Greetings, post-apocalyptic postal service users! I heard you all are experiencing the "polar vortex," and there's some debate about whether it's a result of global warming, or proof that global warming is bunk, or whatever. As a person living in the future, I feel you all should know two things: 1) global warming is real, and 2) The vortex is being caused by space yetis. Use that information as you see fit.

Nerd Is the Word



What is the nerdiest branch of all possible nerdlinesses? I could offer some possible examples but I think you know what I mean… wink wink nudge nudge say no more.


Some of you know I used to work at Wizard Entertainment, which put out a variety of nerd-based magazines — comics, toys, anime, and CCGs, to be specific. There was very much a hierarchy of nerdiness going on there that informs my thoughts on this, but you folks let me know if you disagree.

The comics guys were at the top of the chain, partially because Wizard was the flagship magazine of the company, but also because of all the comic book movies that were beginning to come out (I was hired in 2001) and because comics themselves were on quite a resurgence of quality from the dark days of the '90s. A close second to them were the toy guys of ToyFare, of which I was initially one; toys were a bit less cool than comics, in that most of the toys folks collected were still sold alongside Fisher-Price and Barbie and such. But the collector's market had begun in earnest, toys were being stocked in comics stores, and if you liked certain comics characters there was at least a 50% chance you'd want to own action figures of those characters.

Third in the social stratum were the Anime Insider guys, which I became. There were lots of reasons for this, but partially because anime was a pretty new fandom, partially because it was foreign, and partially because a lot of the comics guys had no desire to learn anything about those crazy comic books with the big eyes that people had to read backwards. It's silly to think that comics about super-powered people in tights were inherently better than the wide variety of manga available, even then, but more than a few people at Wizard felt that way, and I'm sure some still do. The fact that superhero movies are big business nowadays while major anime movies get the occasional small theatrical release before hitting DVD indicates to me that this can be extrapolated to all of nerd-dom, even now.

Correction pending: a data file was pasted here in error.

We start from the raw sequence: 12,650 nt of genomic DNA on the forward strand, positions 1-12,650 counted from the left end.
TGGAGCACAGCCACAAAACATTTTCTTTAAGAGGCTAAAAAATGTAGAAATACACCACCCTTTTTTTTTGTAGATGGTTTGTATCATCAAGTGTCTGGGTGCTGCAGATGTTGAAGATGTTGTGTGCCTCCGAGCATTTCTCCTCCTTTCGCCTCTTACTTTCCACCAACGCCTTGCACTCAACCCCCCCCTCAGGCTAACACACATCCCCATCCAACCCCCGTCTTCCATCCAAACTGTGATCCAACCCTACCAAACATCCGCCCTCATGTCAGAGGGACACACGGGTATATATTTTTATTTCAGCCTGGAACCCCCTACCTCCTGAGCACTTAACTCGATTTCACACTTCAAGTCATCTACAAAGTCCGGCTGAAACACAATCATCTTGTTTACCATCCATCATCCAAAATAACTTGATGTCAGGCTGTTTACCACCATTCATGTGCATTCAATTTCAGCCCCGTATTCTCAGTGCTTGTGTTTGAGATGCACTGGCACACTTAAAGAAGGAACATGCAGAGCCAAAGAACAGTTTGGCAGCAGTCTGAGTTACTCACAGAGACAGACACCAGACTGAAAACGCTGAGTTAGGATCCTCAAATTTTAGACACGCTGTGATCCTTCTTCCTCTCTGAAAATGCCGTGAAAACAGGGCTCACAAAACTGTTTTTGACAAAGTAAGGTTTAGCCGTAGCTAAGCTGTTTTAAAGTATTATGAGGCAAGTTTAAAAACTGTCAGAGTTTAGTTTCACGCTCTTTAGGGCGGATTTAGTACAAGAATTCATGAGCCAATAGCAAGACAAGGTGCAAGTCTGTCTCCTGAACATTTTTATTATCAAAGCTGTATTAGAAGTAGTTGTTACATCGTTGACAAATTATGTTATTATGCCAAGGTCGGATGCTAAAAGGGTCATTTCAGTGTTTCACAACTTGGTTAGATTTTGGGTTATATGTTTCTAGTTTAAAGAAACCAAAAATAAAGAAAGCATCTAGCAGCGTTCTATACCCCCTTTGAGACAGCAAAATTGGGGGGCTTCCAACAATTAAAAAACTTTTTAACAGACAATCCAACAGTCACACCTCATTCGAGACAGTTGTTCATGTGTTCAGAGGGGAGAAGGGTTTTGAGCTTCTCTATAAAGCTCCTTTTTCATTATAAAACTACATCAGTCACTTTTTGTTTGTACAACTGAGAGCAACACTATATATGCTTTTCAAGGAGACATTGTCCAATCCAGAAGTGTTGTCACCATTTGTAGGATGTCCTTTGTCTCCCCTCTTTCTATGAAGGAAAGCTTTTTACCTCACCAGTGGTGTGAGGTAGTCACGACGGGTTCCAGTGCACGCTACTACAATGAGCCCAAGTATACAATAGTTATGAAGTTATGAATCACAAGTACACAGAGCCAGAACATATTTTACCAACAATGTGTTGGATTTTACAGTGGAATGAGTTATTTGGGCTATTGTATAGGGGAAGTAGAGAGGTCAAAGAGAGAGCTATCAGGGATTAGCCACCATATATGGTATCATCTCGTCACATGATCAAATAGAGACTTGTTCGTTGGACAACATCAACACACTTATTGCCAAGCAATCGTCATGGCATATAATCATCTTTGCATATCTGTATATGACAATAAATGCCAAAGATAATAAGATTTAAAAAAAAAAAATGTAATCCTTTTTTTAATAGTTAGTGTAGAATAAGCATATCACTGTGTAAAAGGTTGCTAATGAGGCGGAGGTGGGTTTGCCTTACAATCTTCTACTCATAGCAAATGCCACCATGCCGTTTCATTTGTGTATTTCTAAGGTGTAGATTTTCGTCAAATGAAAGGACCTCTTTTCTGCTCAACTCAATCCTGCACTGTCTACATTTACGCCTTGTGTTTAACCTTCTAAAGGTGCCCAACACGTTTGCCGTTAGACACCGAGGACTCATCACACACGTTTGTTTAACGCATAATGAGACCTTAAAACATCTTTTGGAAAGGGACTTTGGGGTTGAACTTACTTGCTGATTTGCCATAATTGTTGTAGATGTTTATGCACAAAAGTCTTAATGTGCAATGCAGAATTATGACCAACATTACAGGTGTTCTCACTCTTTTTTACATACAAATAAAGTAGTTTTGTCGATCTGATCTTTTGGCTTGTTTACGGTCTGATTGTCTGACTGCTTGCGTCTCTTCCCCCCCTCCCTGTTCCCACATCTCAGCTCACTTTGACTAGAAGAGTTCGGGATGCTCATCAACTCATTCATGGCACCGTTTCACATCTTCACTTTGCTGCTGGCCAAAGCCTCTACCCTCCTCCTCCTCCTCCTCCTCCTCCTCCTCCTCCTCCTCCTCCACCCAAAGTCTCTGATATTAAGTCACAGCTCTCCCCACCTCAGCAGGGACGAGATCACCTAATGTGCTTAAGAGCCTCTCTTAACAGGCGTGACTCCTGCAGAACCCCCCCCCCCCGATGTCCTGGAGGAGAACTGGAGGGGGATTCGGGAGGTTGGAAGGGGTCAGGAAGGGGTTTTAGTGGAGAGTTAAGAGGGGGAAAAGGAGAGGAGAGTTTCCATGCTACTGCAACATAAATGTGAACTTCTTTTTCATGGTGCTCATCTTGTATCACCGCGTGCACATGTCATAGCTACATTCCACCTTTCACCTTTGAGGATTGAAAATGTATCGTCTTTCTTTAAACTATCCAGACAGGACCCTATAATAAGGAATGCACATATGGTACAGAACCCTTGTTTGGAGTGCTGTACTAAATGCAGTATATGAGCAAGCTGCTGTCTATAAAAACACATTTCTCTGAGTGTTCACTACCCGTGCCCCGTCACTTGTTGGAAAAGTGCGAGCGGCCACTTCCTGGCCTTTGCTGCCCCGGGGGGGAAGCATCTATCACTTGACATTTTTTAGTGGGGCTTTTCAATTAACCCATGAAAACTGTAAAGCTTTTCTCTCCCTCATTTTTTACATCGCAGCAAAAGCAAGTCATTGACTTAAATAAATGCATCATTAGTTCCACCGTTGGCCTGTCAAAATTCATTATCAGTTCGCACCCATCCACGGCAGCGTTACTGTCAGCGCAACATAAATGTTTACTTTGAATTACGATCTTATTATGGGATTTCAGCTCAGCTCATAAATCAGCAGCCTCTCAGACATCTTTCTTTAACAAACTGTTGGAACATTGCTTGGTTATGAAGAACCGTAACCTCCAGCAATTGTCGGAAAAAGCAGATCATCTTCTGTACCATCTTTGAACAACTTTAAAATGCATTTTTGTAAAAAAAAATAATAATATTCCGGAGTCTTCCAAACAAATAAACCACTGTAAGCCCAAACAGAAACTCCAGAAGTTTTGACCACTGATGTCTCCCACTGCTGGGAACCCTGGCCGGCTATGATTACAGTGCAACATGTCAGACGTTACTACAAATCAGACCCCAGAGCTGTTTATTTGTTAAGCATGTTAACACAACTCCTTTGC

At the bottom of the hierarchy was the collectible card guys. They virtually never interacted with any of the rest of the groups; while all the other magazine editors would go eat lunch together, the CCG guys would sit off by themselves and play CCGs. Every. Day. I don't want to disparage them, they were perfectly nice — well, some of them were perfectly nice, and a few did indeed embody the socially awkward stereotype of nerds that many people have — but the fact of the matter is, generally any of the anime, comics or toy guys could pick up one of the other magazines and understand what was being written about and why the other group was so excited about it, but none of us could pick up Inquest, the CCG magazine, and understand a single fucking word in there. It was all crazy proper nouns and crazy terms and crazy rules, none of which made any sense to us whatsoever. It might have well been written in Wingdings.


Again, I don't want to knock these guys for their passions, but there's something about CCGs breeds kind of an insularity of nerdiness. Maybe because people can be somewhat into comics, buy the occasional collectible, or maybe check out a well-known anime series on Netflix, but with CCGs you're sort of required to be passionate. You have to learn the rules, if you want to have any chance of competing you have to have certain cards, and to get those you have to spend a certain amount of money. With CCGs you're either all in or you probably shouldn't bother, and the people who tend to go all in often seem to do so to the exclusion of most everything else. And those that play them do seem to be the most obsessed nerds, the ones that other nerds can least understand or relate to, and that's why they end up at the bottom.